Comparisons are being drawn between the economic challenge posed by the coronavirus and the global financial crisis. Which is fair enough, given estimates from the Reserve Bank that the virus – and the reaction to it – will wipe half a per cent off Australia's economic output this quarter.
But at times like these it's important to keep a sense of history.
The GFC marked the unwinding of a period of rampant greed, excessive risk-taking and lax regulation.Credit:Wayne Taylor
I remember the GFC, which began unfolding about 13 years ago, and this ain't it. In case you've forgotten – and it seems many have – the GFC marked the unwinding of a period of rampant greed, excessive risk-taking and lax regulation in the finance sector of the United States.
In a bold bid for profits, US banks had begun lending money to households who simply couldn't afford it. That was bad enough. To make matters worse, investment banker types decided to package up all these loans and on-sell to investors the rights to the incoming stream of mortgage payments.
With the imprimatur of the same ratings agencies now warning about the impact of COVID-19, these opaque financial products, with fancy names like "CDOs", planted a seed of contagion in the global financial system that nearly sent it into a death spiral when homeowners inevitably started defaulting on their loan repayments and the whole thing went belly up.
Which is a great metaphor, but it's nothing like what is happening today.
Illustration: Dionne GainCredit:
The GFC gave way to a broader "credit crunch" whereby investors became incredibly wary about lending to anyone, and, if they did so, they would only do it at a huge premium to official interest rates. Indeed, more than a decade later this widespread rethink on acceptable risk and debt levels remains, arguably, a major driver of tepid business investment in our economy.
There is no reason to think the coronavirus will have such a long-lasting effect.
Today, what is spreading is an actual disease which not only spreads quite rapidly, but from which the vast majority of healthy people can expect to recover, perhaps within days.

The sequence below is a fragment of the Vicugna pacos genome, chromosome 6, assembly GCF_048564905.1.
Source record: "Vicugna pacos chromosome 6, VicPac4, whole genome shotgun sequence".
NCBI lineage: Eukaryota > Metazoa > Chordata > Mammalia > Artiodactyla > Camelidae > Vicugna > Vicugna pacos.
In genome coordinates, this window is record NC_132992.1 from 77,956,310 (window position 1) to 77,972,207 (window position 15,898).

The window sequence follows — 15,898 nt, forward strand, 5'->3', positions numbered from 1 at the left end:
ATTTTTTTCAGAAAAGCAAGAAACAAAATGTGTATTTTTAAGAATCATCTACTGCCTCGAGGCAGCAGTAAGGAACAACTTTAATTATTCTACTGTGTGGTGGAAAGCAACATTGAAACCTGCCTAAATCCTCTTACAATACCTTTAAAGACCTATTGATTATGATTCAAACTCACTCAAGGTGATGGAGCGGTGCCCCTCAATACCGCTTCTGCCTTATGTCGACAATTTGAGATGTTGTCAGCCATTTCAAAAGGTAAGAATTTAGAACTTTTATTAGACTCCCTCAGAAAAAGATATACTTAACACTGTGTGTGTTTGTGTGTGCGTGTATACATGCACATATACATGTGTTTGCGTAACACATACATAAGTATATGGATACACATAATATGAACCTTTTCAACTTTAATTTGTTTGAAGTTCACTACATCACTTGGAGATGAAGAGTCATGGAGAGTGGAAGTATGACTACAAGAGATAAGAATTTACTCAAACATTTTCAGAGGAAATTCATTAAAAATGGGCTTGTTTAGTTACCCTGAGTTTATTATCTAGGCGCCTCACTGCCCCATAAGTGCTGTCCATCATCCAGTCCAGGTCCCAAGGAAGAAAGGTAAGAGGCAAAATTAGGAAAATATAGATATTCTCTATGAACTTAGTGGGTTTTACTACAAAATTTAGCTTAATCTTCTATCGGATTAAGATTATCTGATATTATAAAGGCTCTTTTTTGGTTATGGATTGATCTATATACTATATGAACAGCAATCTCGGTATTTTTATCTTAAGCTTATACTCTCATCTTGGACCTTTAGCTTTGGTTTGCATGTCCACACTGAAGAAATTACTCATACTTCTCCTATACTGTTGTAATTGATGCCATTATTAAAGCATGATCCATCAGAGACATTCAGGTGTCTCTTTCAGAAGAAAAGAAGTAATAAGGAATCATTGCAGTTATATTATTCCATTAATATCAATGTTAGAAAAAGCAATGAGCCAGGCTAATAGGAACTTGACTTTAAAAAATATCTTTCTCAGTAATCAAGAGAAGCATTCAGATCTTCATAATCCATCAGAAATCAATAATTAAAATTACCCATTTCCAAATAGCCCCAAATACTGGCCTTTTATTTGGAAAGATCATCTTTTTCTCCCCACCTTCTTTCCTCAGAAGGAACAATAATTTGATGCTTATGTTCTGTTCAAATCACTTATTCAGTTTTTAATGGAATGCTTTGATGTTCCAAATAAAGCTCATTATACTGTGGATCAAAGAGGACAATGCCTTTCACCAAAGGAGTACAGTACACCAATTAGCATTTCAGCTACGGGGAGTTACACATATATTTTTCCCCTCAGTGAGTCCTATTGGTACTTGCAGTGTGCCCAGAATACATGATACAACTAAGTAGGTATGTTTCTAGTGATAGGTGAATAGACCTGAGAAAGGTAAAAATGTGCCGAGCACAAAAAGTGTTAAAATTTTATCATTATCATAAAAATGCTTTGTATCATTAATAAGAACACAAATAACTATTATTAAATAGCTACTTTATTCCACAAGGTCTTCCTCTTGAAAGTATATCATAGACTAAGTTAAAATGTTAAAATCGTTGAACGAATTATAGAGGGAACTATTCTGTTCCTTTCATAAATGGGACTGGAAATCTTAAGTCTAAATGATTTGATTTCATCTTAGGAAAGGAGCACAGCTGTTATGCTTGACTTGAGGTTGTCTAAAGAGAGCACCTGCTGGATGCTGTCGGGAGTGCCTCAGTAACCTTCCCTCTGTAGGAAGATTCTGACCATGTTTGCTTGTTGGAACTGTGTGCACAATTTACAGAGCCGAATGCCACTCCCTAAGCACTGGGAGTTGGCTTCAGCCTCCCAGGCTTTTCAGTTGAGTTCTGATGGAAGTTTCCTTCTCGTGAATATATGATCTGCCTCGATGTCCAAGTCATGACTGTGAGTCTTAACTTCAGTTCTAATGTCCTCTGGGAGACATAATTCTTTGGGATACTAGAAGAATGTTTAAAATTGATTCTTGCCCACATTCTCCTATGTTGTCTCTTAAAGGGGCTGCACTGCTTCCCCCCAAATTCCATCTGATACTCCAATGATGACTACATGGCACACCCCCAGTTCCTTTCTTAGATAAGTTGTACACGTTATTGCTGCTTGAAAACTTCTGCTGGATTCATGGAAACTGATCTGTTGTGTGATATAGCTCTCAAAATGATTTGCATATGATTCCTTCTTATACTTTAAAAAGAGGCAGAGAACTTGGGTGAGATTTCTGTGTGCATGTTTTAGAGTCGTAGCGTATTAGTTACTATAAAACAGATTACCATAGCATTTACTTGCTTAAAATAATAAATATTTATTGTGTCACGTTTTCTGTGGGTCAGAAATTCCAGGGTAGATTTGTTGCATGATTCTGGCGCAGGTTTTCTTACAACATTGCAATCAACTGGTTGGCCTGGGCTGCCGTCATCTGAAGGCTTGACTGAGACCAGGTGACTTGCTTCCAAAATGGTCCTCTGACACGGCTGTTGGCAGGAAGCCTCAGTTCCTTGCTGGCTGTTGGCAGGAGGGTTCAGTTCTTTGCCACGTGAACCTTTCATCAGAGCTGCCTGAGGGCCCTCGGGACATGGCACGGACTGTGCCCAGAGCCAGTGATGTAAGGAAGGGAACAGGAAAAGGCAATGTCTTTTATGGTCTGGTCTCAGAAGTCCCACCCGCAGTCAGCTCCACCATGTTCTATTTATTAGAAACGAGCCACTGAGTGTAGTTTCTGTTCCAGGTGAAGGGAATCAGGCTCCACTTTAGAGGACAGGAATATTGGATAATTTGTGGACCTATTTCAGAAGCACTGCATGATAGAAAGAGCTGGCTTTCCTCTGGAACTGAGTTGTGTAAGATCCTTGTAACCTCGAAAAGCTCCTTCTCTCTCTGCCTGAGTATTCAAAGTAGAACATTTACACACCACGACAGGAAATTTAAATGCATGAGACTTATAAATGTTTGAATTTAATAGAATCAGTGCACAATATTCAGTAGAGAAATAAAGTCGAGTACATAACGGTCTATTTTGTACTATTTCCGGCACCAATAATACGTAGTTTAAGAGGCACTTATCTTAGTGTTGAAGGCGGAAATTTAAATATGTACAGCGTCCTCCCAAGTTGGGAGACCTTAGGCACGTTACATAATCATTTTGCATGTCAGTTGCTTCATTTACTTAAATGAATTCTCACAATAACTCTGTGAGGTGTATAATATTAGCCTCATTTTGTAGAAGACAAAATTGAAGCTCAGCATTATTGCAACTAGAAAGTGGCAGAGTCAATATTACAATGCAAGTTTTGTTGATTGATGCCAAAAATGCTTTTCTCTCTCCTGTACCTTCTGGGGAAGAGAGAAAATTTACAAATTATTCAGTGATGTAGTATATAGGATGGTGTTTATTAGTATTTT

Our Reserve Bank's second in charge, Guy Debelle, is watching closely. As head of the Reserve's financial markets division during the GFC, Debelle was the guy up all night getting international reports on the rolling crisis and deciding the bank's best response.
In a speech yesterday, he confirmed that what we’re seeing today is nothing like the deep ructions in funding markets we saw in those dark days.
Yes, there will be an impact on economic activity, and yes, sharemarket investors are busily responding to that by readjusting their expectations for future profit growth.
But the basic plumbing of the world financial system is still functioning well, according to Debelle.
"We have not seen any particular sign of pressure in our daily market operations to date … nothing at all like what occurred in GFC," Debelle confirms.
Partly thanks to regulations which sprung up out of the GFC, Australia's banks today are well capitalised with plenty of access to cash. They have locked in funding at very cheap rates and deposits keep coming in.
Still, with economic activity drying up, Debelle says some government stimulus will provide "welcome support", alongside recent interest rate cuts.
Events have certainly conspired to sweep the revenue rug out from under Prime Minister Scott Morrison's promised budget surplus.
It's not so much a government decision to abandon the surplus, as having it melt away before their eyes, as tax revenue from business profits in major sectors of the economy like education and tourism dries up.
With jobs at risk, Morrison is understandably feeling pressure to respond with a multibillion-dollar stimulus package. Indeed, given the very low cost of borrowing at the moment, some strategic spending to keep affected industries on their feet and employing their workers is prudent until normality returns. But Morrison must also tread carefully.
"The effect of the virus will come to an end at some point," reminds Debelle. "Once we get beyond the effect of the virus, the Australian economy will be supported by the low level of interest rates, the lower exchange rate, a pick-up in mining investment, sustained spending on infrastructure and an expected recovery in residential construction."
In the aftermath of the GFC, then finance minister Lindsay Tanner attributed the government's stimulus success to a perception by Australians that the government was prepared to throw everything, including the kitchen sink, at countering the crisis.
But this isn't the GFC and now is no time to be pursuing the sort of "kitchen-sink-onomics" of that time. Go too far, and Morrison runs the risk of only heightening the panic and hoarding behaviour we're seeing at the moment.
If anything, households could benefit from some calm reassurance that things are about to get back to normal soon and that the government still has a plan to return the national budget to balance at some point.
Because this isn't the GFC. There is no run on the banks, only loo paper.
And given a choice between the two, I know which I'd prefer.
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